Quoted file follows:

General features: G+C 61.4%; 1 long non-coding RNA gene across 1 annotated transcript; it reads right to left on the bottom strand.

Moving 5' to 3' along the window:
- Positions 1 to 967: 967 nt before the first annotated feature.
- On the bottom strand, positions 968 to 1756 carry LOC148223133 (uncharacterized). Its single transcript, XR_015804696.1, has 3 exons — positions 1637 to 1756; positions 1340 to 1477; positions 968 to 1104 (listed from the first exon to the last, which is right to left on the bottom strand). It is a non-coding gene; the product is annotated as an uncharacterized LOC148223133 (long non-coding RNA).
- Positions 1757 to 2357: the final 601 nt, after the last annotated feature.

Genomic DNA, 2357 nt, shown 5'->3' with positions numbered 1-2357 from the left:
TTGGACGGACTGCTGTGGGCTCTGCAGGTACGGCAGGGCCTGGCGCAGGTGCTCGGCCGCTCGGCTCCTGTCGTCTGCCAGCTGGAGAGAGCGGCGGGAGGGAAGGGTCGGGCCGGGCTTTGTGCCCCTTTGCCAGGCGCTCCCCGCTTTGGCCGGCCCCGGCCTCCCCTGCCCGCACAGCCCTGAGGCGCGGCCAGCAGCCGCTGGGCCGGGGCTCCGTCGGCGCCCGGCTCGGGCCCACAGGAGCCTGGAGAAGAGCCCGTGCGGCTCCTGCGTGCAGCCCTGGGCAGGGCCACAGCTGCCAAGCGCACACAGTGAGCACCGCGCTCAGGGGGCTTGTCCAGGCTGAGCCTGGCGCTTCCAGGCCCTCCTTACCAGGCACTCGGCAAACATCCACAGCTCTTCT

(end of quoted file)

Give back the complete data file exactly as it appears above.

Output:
General features: G+C 61.4%; 1 long non-coding RNA gene across 1 annotated transcript; it reads right to left on the bottom strand.

Moving 5' to 3' along the window:
- Positions 1 to 967: 967 nt before the first annotated feature.
- On the bottom strand, positions 968 to 1756 carry LOC148223133 (uncharacterized). Its single transcript, XR_015804696.1, has 3 exons — positions 1637 to 1756; positions 1340 to 1477; positions 968 to 1104 (listed from the first exon to the last, which is right to left on the bottom strand). It is a non-coding gene; the product is annotated as an uncharacterized LOC148223133 (long non-coding RNA).
- Positions 1757 to 2357: the final 601 nt, after the last annotated feature.

Genomic DNA, 2357 nt, shown 5'->3' with positions numbered 1-2357 from the left:
TTGGACGGACTGCTGTGGGCTCTGCAGGTACGGCAGGGCCTGGCGCAGGTGCTCGGCCGCTCGGCTCCTGTCGTCTGCCAGCTGGAGAGAGCGGCGGGAGGGAAGGGTCGGGCCGGGCTTTGTGCCCCTTTGCCAGGCGCTCCCCGCTTTGGCCGGCCCCGGCCTCCCCTGCCCGCACAGCCCTGAGGCGCGGCCAGCAGCCGCTGGGCCGGGGCTCCGTCGGCGCCCGGCTCGGGCCCACAGGAGCCTGGAGAAGAGCCCGTGCGGCTCCTGCGTGCAGCCCTGGGCAGGGCCACAGCTGCCAAGCGCACACAGTGAGCACCGCGCTCAGGGGGCTTGTCCAGGCTGAGCCTGGCGCTTCCAGGCCCTCCTTACCAGGCACTCGGCAAACATCCACAGCTCTTCT